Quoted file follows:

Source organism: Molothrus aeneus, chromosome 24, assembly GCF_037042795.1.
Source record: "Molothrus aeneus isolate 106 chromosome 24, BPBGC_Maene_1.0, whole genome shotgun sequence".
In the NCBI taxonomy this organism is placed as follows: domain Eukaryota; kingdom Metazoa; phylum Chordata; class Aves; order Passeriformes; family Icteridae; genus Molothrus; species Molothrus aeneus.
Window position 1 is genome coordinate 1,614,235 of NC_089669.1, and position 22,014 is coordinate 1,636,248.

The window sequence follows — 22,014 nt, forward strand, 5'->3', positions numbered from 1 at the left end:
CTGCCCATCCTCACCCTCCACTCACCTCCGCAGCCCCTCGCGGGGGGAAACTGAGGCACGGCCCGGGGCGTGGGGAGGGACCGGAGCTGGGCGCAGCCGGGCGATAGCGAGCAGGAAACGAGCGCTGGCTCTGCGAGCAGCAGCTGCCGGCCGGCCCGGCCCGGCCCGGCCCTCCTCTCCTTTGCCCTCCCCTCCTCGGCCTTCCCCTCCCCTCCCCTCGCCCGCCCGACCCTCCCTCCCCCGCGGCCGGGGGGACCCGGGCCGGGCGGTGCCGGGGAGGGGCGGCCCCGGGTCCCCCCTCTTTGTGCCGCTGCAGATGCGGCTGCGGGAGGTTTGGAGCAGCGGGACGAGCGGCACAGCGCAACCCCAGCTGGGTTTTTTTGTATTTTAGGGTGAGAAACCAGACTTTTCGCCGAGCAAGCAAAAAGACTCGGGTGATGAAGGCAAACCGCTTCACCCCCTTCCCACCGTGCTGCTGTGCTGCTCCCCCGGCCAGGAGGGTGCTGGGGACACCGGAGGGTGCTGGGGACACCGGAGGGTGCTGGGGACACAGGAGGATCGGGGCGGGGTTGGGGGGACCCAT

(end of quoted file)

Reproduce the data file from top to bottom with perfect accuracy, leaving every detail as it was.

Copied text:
Source organism: Molothrus aeneus, chromosome 24, assembly GCF_037042795.1.
Source record: "Molothrus aeneus isolate 106 chromosome 24, BPBGC_Maene_1.0, whole genome shotgun sequence".
In the NCBI taxonomy this organism is placed as follows: domain Eukaryota; kingdom Metazoa; phylum Chordata; class Aves; order Passeriformes; family Icteridae; genus Molothrus; species Molothrus aeneus.
Window position 1 is genome coordinate 1,614,235 of NC_089669.1, and position 22,014 is coordinate 1,636,248.

The window sequence follows — 22,014 nt, forward strand, 5'->3', positions numbered from 1 at the left end:
CTGCCCATCCTCACCCTCCACTCACCTCCGCAGCCCCTCGCGGGGGGAAACTGAGGCACGGCCCGGGGCGTGGGGAGGGACCGGAGCTGGGCGCAGCCGGGCGATAGCGAGCAGGAAACGAGCGCTGGCTCTGCGAGCAGCAGCTGCCGGCCGGCCCGGCCCGGCCCGGCCCTCCTCTCCTTTGCCCTCCCCTCCTCGGCCTTCCCCTCCCCTCCCCTCGCCCGCCCGACCCTCCCTCCCCCGCGGCCGGGGGGACCCGGGCCGGGCGGTGCCGGGGAGGGGCGGCCCCGGGTCCCCCCTCTTTGTGCCGCTGCAGATGCGGCTGCGGGAGGTTTGGAGCAGCGGGACGAGCGGCACAGCGCAACCCCAGCTGGGTTTTTTTGTATTTTAGGGTGAGAAACCAGACTTTTCGCCGAGCAAGCAAAAAGACTCGGGTGATGAAGGCAAACCGCTTCACCCCCTTCCCACCGTGCTGCTGTGCTGCTCCCCCGGCCAGGAGGGTGCTGGGGACACCGGAGGGTGCTGGGGACACCGGAGGGTGCTGGGGACACAGGAGGATCGGGGCGGGGTTGGGGGGACCCAT